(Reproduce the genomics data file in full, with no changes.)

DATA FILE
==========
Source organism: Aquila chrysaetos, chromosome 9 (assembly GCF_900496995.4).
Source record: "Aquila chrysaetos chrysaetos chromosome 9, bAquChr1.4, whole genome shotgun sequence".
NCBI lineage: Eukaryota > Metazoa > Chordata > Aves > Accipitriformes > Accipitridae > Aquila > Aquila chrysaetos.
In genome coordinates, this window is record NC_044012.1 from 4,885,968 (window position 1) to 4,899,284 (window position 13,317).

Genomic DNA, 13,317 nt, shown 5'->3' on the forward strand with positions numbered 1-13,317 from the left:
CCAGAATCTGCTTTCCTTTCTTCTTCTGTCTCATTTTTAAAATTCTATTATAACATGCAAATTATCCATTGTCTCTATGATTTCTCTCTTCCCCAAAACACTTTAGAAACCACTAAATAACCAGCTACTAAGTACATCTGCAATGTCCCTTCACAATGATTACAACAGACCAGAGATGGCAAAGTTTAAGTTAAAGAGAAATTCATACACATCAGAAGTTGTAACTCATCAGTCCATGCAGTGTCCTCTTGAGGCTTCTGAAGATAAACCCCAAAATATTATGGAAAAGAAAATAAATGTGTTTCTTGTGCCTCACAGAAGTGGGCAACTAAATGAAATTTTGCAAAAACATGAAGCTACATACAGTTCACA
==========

Source organism: Aquila chrysaetos, chromosome 9 (assembly GCF_900496995.4).
Source record: "Aquila chrysaetos chrysaetos chromosome 9, bAquChr1.4, whole genome shotgun sequence".
NCBI lineage: Eukaryota > Metazoa > Chordata > Aves > Accipitriformes > Accipitridae > Aquila > Aquila chrysaetos.
In genome coordinates, this window is record NC_044012.1 from 4,885,968 (window position 1) to 4,899,284 (window position 13,317).

Genomic DNA, 13,317 nt, shown 5'->3' on the forward strand with positions numbered 1-13,317 from the left:
CCAGAATCTGCTTTCCTTTCTTCTTCTGTCTCATTTTTAAAATTCTATTATAACATGCAAATTATCCATTGTCTCTATGATTTCTCTCTTCCCCAAAACACTTTAGAAACCACTAAATAACCAGCTACTAAGTACATCTGCAATGTCCCTTCACAATGATTACAACAGACCAGAGATGGCAAAGTTTAAGTTAAAGAGAAATTCATACACATCAGAAGTTGTAACTCATCAGTCCATGCAGTGTCCTCTTGAGGCTTCTGAAGATAAACCCCAAAATATTATGGAAAAGAAAATAAATGTGTTTCTTGTGCCTCACAGAAGTGGGCAACTAAATGAAATTTTGCAAAAACATGAAGCTACATACAGTTCACA